JOINT BASE LANGLEY-EUSTIS, Va --
Outfitted in white overalls, gloves, boots, earplugs and a face shield, two U.S. Air Force Airmen cautiously perform their duties while surrounded by a shroud of vapors. They are donned in gear meant to protect them from the very substance that helps to protect lives at high altitudes. The scene resembles that of a science fiction movie— moving in slow motion as the various sounds of the flightline are subconsciously replaced by the eerie sound of shallow breaths in a mask.
At Joint Base Langley-Eustis, the Airmen assigned to the 733rd Logistics Readiness Squadron fuels facility perform one of their many responsibilities, ensuring pilots have oxygen at high altitudes.
“We use liquid oxygen to provide Aviators’ Breathing Oxygen to the T-38 (Talon)pilots, because at high altitudes the air gets thinner and they have to breath,” said U.S. Air Force Staff Sgt. Benjamin Moore, 733rd LRS fuels facilities supervisor. “(According to Air Force standards,) we have to make sure the liquid oxygen is at least 99.5 percent pure. Every 90 days a sample has to be taken for inspection and sent to lab at Wright Patterson Air Force Base, (Ohio to ensure this).”
According Moore, if the lab determines that a sample is not up to standards, the liquid oxygen tanks would have to be drained and purged, which includes heating the tank to get rid of any contaminants. Once the tanks are purged they would have to be slowly filled with new product.
Moore insisted that this is hardly ever the case though. He proudly announced, that most of the time the liquid oxygen is well above standards, regularly averaging between 99.7 and 99.8 percent.
While the T-38 is not the only aircraft at JBLE, James Baldwin, 733rd LRS fuels facilities fuels distribution systems operator, said due to advances in technology, liquid oxygen is not required for the F-22 Raptor.
“The more modern aircraft are set up with an on-board oxygen producing system, so they are not tied to liquid oxygen. It’s simply an improvement in technology,” explained Baldwin. “With a lot of the older aircraft, the technology has not been retrofitted to them. Here, the F-22s don’t need it but the T-38s do and there are some aircraft (that land here) that may sometimes need it, so I generally get some heads up on that and coordinate for (liquid oxygen) support on those aircraft.”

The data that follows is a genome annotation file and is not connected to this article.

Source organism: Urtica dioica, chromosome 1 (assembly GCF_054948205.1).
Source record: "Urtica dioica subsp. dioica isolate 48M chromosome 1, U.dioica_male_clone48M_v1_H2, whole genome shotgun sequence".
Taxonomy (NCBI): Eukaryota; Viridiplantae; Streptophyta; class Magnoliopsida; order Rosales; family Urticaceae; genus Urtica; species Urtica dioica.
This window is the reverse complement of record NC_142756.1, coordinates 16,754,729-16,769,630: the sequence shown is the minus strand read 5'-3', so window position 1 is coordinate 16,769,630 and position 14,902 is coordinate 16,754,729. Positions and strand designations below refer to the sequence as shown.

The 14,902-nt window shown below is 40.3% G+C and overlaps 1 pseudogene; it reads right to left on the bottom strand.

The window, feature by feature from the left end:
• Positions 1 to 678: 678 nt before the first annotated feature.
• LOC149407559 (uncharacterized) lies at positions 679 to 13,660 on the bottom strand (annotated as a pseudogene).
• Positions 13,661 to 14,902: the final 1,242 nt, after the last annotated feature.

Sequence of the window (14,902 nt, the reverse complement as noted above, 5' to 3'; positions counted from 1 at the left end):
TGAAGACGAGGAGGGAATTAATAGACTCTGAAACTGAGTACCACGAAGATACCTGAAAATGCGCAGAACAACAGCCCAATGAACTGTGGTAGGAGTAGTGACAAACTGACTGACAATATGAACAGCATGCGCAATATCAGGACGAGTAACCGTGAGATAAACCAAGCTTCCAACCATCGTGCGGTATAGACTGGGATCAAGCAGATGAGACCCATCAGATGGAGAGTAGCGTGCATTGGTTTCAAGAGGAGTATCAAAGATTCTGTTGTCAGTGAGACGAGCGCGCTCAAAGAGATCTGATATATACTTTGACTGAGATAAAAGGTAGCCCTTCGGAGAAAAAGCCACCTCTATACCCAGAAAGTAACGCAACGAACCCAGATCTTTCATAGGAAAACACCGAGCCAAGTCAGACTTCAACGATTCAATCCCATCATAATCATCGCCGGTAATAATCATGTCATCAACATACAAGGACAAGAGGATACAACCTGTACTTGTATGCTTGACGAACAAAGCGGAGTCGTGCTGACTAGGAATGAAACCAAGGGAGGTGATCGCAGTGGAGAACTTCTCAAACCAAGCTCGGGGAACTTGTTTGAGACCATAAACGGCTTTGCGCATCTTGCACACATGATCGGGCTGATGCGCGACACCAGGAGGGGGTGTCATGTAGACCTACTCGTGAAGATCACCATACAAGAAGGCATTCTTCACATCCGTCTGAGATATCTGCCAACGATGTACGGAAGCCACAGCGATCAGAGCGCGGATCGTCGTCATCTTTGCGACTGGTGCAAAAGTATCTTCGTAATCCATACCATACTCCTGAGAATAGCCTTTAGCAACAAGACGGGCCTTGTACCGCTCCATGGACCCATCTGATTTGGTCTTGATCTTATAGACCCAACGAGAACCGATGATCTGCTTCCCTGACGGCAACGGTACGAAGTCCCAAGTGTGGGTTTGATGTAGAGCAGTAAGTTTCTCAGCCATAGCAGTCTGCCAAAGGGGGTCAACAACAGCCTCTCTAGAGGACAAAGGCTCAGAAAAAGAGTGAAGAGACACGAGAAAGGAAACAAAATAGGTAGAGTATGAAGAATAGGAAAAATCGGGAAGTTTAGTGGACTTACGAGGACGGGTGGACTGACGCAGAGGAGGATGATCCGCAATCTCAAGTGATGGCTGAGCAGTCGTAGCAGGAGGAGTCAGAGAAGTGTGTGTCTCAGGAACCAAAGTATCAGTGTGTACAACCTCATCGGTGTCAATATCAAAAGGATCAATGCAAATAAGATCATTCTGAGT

The fuels Airmen are responsible for providing this basic necessity, are also credited with managing and maintaining the hydrant systems that provide jets with their basic necessity: jet fuel.
“(Our) contractors primarily take car e of receiving the jet fuel and we store it,” said Baldwin. “When the fuel is received, it is stored in four storage tanks. It goes through the quality control process and as we need fuel we transfer it from those tanks to our primary tanks, which are hooked into our underground hydrant systems for operations on the flightline.”
Much like the liquid oxygen, many steps are taken to ensure quality jet fuel is used to power aircraft on the installation, to include checking the tank, that is currently in use, every 24 hours for water as well as sampling jet fuel to make sure it is clear and without contaminants.
In addition to its impact on flightline operations, fuels facilities also ensure government vehicles on base are provided with fuel and building are supplied with ground products they many need.
According to Baldwin, fuels facilities also receives and stores ground products, such as gasoline, standard low sulfur diesel and biodiesel, which is more environmentally friendly.
“A lot of the buildings on base have backup generators in case they lose commercial power,” said Moore. “This is very important, especially at the hospital because you have the neonatal unit for example—they have babies who require special attention. If the power were to go offline, that’s a disaster right there. Our fuel in the generator makes it so that little guy or gal can keep going until the power comes back on.”
Despite the wide-range and impact of the responsibilities held by fuels facilities Airmen, they are proud that they play an important role in providing airpower.
“Duty to country and patriotism has kept (me doing this job for so long),” Baldwin explained. “I value the things this country represents and stands behind; the defense of it is part of that. I’ve been involved in fuels operations since 1972. I think about (retiring) from time-to-time, but then in performing my duties here on the flightline and being a part of the flying operations, I just think to myself sometimes what I would do without this.”
Moore expressed similar sentiments as he explained what inspires him to devote himself to the mission and country.
“I like that our job touches so many aspects of the Air Force—whether it is helping a pilot breathe, keeping people in the hospital safe through generators, helping someone come home to their loved ones from deployment by fueling their plane or helping them get to the fight to help protect others—it’s all connected,” said Moore. “I want to give taxpayers a reason to be proud, it’s an important job and I like giving back to the greater good. It makes me feel like I’m making a difference and that’s part of the reason why I became an Airman.”